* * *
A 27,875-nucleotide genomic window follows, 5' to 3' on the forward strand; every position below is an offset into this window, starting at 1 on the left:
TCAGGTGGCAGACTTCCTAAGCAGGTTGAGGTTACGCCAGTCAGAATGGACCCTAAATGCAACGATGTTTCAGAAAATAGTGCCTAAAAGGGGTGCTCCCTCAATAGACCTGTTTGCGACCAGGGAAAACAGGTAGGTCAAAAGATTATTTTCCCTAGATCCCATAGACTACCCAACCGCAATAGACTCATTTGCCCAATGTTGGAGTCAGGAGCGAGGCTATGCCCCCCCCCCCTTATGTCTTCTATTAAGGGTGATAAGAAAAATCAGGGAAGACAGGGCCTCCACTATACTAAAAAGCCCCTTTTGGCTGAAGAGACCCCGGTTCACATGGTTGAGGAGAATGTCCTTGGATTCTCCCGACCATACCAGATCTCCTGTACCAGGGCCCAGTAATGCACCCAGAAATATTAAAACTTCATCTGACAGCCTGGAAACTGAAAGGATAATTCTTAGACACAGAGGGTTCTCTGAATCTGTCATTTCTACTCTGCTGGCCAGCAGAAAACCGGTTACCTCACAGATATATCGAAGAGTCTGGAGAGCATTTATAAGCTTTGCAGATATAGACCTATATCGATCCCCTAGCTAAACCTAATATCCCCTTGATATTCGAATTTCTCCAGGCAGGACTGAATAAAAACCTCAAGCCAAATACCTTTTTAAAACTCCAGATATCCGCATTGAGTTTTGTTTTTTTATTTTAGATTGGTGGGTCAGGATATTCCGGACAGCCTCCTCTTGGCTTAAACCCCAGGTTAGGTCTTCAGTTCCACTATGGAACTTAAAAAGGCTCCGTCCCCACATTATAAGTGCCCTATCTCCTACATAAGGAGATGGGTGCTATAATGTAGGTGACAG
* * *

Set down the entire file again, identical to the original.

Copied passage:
A 27,875-nucleotide genomic window follows, 5' to 3' on the forward strand; every position below is an offset into this window, starting at 1 on the left:
TCAGGTGGCAGACTTCCTAAGCAGGTTGAGGTTACGCCAGTCAGAATGGACCCTAAATGCAACGATGTTTCAGAAAATAGTGCCTAAAAGGGGTGCTCCCTCAATAGACCTGTTTGCGACCAGGGAAAACAGGTAGGTCAAAAGATTATTTTCCCTAGATCCCATAGACTACCCAACCGCAATAGACTCATTTGCCCAATGTTGGAGTCAGGAGCGAGGCTATGCCCCCCCCCCCTTATGTCTTCTATTAAGGGTGATAAGAAAAATCAGGGAAGACAGGGCCTCCACTATACTAAAAAGCCCCTTTTGGCTGAAGAGACCCCGGTTCACATGGTTGAGGAGAATGTCCTTGGATTCTCCCGACCATACCAGATCTCCTGTACCAGGGCCCAGTAATGCACCCAGAAATATTAAAACTTCATCTGACAGCCTGGAAACTGAAAGGATAATTCTTAGACACAGAGGGTTCTCTGAATCTGTCATTTCTACTCTGCTGGCCAGCAGAAAACCGGTTACCTCACAGATATATCGAAGAGTCTGGAGAGCATTTATAAGCTTTGCAGATATAGACCTATATCGATCCCCTAGCTAAACCTAATATCCCCTTGATATTCGAATTTCTCCAGGCAGGACTGAATAAAAACCTCAAGCCAAATACCTTTTTAAAACTCCAGATATCCGCATTGAGTTTTGTTTTTTTATTTTAGATTGGTGGGTCAGGATATTCCGGACAGCCTCCTCTTGGCTTAAACCCCAGGTTAGGTCTTCAGTTCCACTATGGAACTTAAAAAGGCTCCGTCCCCACATTATAAGTGCCCTATCTCCTACATAAGGAGATGGGTGCTATAATGTAGGTGACAG